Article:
Dmitry Tsozik: I personally liked that constraint. Yeah, it was always a game, but basically you have your goal and you just finding out the way how to get to the goal. That’s it.

Anton Zykin: Yeah. To me Dribbble was like Instagram for designers and by posting those amazing works of art I would say, we actually, we were able to attract a lot of clients this way and we landed clients like Uber, so we worked with them when they were just, I believe around 10 people and like I think Ryan Graves from Uber reached out to me and said, “We’re a small startup in San Francisco and wanted to redesign our icon et Cetera, the website.” “Yeah, why not?” Then we landed clients like Path, SendGrid, designed everything for them. So in terms of business, it was life changing for us, and I believe that was because of the exposure that we got from just posting our work in Dribbble.

Dan Cederholm: Wow. You guys can confirm we’re not paying you to say that. That’s amazing though. Rightfully so, I think that the platform is there, but the work that you’re sharing is just off the charts. So it’s like, I’m not surprised that all these companies came to you and said, “Look, we want you to do this.” It’s Just incredible. Yeah, it really is. So SoftFacade, just to move along on the story a little bit, so you’re getting clients through SoftFacade, iOS 7 comes out, changes everything in the App world, and you did successfully move, sort of pivot to a full service agency, right?

Anton Zykin: Yeah. In fact it was happening even before the end of the skeuomorphic era, and in fact as I said previously, we had a team already of people who worked on enterprise projects and like very complex projects, and the type of work that we did was essentially completely redesigning the legacy enterprise piece of software or something like that. So we had the skills already and we just wanted to repurpose what we knew about design and apply it in a new way. So we combined both teams, before we had two teams, one was icon focused and the other was UX focused. So now it was one team of designers just working on complete projects, oftentimes includes everything from strategy in UX, all the way to beautiful illustrations and icons, so we still had the need for that kind of work, it wasn’t just like a stand-alone icon project. So I think we matured a little bit and that changed that Apple introduced the new style, it helped us in a way that we moved our business from being just essentially an illustration design agency to a more mature company I would say.

Dan Cederholm: Yeah, that’s super. Before we move on because I have questions about your move to the US for instance next, but before we get there, was there an icon before iOS 7? Was there a specific icon that was your favorite or the most difficult to design or most memorable one that you have or? I’m thinking of Las Vegas perhaps.

Anton Zykin: That was the most expensive icon that we were able to sell. Initially it was the favorite one. Dimitry, Correct me if I’m wrong, which one is your favorite?

Dmitry Tsozik: I cannot pick one because for me it’s always the learning new things, and for me each project it’s not just the result but what I learnt and I have different attachments to different projects that I cannot explain.

Anton Zykin: Yeah. Speaking of the Las Vegas icon, was an interesting story because the company who hired us for that project, they were based somewhere in Europe and I think they created an aligned casino and they wanted to have a few illustrations and one of them was that miniature version of Las Vegas. So we started with just like Eiffel tower and I think there were a few casinos and the Egyptian Pyramids, all that stuff. They were adding more and more of that, and the project was just, we worked by the hour, so the hours kept piling up and I think the final bill of the icon was around 55k or something like that.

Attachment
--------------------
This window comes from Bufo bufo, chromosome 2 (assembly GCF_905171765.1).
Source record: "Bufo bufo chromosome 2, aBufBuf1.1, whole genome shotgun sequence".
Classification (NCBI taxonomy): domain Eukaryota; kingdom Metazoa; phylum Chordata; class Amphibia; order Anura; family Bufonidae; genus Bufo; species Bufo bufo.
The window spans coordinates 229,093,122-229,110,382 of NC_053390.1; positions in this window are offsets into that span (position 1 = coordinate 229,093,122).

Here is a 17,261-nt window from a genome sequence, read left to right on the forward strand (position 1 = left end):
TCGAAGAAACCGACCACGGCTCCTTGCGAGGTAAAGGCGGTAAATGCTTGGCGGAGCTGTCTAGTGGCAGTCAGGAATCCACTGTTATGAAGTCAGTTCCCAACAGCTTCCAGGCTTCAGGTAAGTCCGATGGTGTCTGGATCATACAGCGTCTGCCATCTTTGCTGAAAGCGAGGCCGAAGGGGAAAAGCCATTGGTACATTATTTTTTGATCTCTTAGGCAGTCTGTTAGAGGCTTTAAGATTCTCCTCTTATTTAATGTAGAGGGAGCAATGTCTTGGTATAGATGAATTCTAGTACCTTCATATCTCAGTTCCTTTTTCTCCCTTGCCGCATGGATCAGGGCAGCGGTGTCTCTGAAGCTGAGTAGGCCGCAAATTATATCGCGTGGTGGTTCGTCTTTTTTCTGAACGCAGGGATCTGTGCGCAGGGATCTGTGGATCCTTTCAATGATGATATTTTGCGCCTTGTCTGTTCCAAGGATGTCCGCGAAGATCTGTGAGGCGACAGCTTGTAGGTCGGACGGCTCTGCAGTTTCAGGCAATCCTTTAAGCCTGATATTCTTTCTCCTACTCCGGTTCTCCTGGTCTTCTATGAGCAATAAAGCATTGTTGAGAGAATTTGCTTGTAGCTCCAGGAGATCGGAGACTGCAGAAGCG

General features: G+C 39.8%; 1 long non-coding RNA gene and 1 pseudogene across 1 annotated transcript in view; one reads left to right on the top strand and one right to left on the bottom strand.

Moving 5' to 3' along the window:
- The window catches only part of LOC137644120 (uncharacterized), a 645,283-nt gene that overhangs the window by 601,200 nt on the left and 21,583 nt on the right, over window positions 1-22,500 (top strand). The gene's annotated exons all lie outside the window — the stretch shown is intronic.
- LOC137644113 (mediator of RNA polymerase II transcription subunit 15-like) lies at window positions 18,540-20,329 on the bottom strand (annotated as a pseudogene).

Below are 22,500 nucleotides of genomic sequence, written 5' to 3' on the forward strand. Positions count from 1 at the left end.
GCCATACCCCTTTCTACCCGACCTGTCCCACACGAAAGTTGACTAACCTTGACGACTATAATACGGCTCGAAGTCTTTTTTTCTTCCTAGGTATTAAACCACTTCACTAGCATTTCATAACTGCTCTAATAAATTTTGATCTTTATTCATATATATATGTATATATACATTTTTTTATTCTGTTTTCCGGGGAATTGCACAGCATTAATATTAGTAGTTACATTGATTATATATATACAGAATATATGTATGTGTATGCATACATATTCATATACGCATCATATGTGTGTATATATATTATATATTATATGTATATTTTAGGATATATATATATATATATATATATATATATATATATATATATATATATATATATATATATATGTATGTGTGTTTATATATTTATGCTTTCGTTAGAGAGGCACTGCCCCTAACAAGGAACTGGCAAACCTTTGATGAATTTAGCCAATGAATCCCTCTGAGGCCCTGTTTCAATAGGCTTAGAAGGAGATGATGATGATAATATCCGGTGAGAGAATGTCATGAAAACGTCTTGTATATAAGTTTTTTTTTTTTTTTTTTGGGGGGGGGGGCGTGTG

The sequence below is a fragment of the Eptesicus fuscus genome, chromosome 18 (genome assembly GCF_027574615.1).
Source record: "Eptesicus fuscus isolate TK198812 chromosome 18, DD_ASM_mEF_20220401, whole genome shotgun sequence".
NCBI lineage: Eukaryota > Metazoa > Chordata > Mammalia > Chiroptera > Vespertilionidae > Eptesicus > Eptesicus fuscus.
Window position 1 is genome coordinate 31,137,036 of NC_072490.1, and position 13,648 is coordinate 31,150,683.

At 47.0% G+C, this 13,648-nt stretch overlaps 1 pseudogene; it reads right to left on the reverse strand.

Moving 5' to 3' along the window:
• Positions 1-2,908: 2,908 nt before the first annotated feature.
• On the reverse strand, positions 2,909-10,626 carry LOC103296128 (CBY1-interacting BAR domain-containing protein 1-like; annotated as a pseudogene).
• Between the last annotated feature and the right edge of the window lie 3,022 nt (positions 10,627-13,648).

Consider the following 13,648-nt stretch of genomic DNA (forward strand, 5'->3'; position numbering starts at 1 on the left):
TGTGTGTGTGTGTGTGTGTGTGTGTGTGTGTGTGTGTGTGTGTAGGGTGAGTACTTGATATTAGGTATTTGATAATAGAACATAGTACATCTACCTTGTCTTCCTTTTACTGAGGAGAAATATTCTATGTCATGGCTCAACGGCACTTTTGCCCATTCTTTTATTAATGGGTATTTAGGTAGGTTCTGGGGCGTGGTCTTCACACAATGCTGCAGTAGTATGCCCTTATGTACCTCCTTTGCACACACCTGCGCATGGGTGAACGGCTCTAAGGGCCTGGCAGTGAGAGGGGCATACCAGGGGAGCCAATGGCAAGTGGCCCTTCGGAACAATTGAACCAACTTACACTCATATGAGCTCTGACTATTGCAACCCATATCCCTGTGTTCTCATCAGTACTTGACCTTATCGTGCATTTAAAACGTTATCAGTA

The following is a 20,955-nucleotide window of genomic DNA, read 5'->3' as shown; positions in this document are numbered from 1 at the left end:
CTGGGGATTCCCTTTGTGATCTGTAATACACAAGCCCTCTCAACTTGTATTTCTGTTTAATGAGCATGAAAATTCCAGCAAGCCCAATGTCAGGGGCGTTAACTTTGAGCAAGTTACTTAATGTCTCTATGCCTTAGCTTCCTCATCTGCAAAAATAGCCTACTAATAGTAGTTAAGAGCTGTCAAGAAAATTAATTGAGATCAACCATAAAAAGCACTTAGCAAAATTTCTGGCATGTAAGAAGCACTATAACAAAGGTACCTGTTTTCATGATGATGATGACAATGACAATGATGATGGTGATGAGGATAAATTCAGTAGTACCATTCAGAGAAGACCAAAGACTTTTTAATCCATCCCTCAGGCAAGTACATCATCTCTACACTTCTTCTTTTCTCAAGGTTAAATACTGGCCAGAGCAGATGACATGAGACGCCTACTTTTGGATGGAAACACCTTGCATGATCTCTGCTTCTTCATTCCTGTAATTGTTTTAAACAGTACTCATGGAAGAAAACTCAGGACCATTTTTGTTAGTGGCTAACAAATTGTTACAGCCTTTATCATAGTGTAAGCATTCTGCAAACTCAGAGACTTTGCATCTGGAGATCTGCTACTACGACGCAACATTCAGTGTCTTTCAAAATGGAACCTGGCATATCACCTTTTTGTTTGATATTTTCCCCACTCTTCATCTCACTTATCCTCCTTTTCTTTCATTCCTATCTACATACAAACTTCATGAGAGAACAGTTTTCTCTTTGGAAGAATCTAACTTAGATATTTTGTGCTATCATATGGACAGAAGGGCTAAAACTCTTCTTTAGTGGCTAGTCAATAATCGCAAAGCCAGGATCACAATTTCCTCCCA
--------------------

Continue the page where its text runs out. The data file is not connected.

Anton Zykin: So that was pretty insane for just one piece of illustration, and it in fact like most of the projects that we did at that time were, I mean very profitable, I would say, especially for a small company based out of Russia.

Dan Cederholm: Wow. That’s insane, $55,000 for an icon. Sorry, I’m stuck on that, that’s incredible.

Dmitry Tsozik: Speaking of super expensive illustrations, I also remember another project where we were creating an illustration of a car or vehicle and it ended up costing more than the vehicle itself.

Anton Zykin: Yeah, that’s not unusual.

Dan Cederholm: That’s great. I love it, I love it. In some ways I’m not surprised the amount of time and energy that has to go into something that detailed, it makes sense in a way. I was gonna say what’s my favorite icon of yours from your early days, and that’s a tough one, I think I’m with Dmitry, they each have their own unique way of taking advantage of that shape and that space, and I always appreciated designers that took that in very creative way, like the, the coach’s eye app icon was one of those for me where it’s like, it’s the icon shape but it’s a hat with a camera in it.

Anton Zykin: Yeah, yeah. I remember that one.

Dan Cederholm: It’s so fun. ‘Cause it has to be that shape for the App, and then you can within that, Kinda bend reality in terms of what it is. I just love it, it’s awesome.

Anton Zykin: But it’s also like everything else in design, design is working within some limitations and having the restriction is actually good, so you can still do something and being creative about how you do it. So I think that was interesting for us in terms of creating those Apple icons for the iPhone specifically, because we also did a lot of very detailed illustrations, which I wouldn’t call icons.

Dan Cederholm: Right, right, right. Exactly. Yeah. No, you’re right. I think I’m the same way whenever I’m creating something, the more constraints the better really in terms of making it easier to get creative within it. So that makes sense.

Dan Cederholm: So now you’re in Russia until a certain point and you actually move the agency to New York, is that right?